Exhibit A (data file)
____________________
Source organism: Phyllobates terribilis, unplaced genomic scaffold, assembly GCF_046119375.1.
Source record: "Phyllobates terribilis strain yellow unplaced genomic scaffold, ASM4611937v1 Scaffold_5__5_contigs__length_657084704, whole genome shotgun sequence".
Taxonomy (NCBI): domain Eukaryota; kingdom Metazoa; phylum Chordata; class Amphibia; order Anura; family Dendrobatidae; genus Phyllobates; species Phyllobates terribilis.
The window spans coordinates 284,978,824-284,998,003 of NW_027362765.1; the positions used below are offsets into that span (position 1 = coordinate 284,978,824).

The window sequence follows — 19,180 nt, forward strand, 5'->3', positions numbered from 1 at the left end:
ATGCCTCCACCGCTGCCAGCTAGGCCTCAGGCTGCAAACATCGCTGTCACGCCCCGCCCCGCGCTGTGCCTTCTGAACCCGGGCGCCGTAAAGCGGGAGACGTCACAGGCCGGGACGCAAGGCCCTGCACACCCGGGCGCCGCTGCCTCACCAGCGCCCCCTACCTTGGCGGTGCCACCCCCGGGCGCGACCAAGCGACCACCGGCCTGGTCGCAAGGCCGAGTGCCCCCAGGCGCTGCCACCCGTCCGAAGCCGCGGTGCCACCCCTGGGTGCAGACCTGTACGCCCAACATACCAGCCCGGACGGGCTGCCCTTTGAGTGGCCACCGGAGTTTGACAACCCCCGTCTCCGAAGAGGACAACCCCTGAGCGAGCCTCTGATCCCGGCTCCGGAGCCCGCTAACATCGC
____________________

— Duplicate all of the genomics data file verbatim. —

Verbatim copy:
Source organism: Phyllobates terribilis, unplaced genomic scaffold, assembly GCF_046119375.1.
Source record: "Phyllobates terribilis strain yellow unplaced genomic scaffold, ASM4611937v1 Scaffold_5__5_contigs__length_657084704, whole genome shotgun sequence".
Taxonomy (NCBI): domain Eukaryota; kingdom Metazoa; phylum Chordata; class Amphibia; order Anura; family Dendrobatidae; genus Phyllobates; species Phyllobates terribilis.
The window spans coordinates 284,978,824-284,998,003 of NW_027362765.1; the positions used below are offsets into that span (position 1 = coordinate 284,978,824).

The window sequence follows — 19,180 nt, forward strand, 5'->3', positions numbered from 1 at the left end:
ATGCCTCCACCGCTGCCAGCTAGGCCTCAGGCTGCAAACATCGCTGTCACGCCCCGCCCCGCGCTGTGCCTTCTGAACCCGGGCGCCGTAAAGCGGGAGACGTCACAGGCCGGGACGCAAGGCCCTGCACACCCGGGCGCCGCTGCCTCACCAGCGCCCCCTACCTTGGCGGTGCCACCCCCGGGCGCGACCAAGCGACCACCGGCCTGGTCGCAAGGCCGAGTGCCCCCAGGCGCTGCCACCCGTCCGAAGCCGCGGTGCCACCCCTGGGTGCAGACCTGTACGCCCAACATACCAGCCCGGACGGGCTGCCCTTTGAGTGGCCACCGGAGTTTGACAACCCCCGTCTCCGAAGAGGACAACCCCTGAGCGAGCCTCTGATCCCGGCTCCGGAGCCCGCTAACATCGC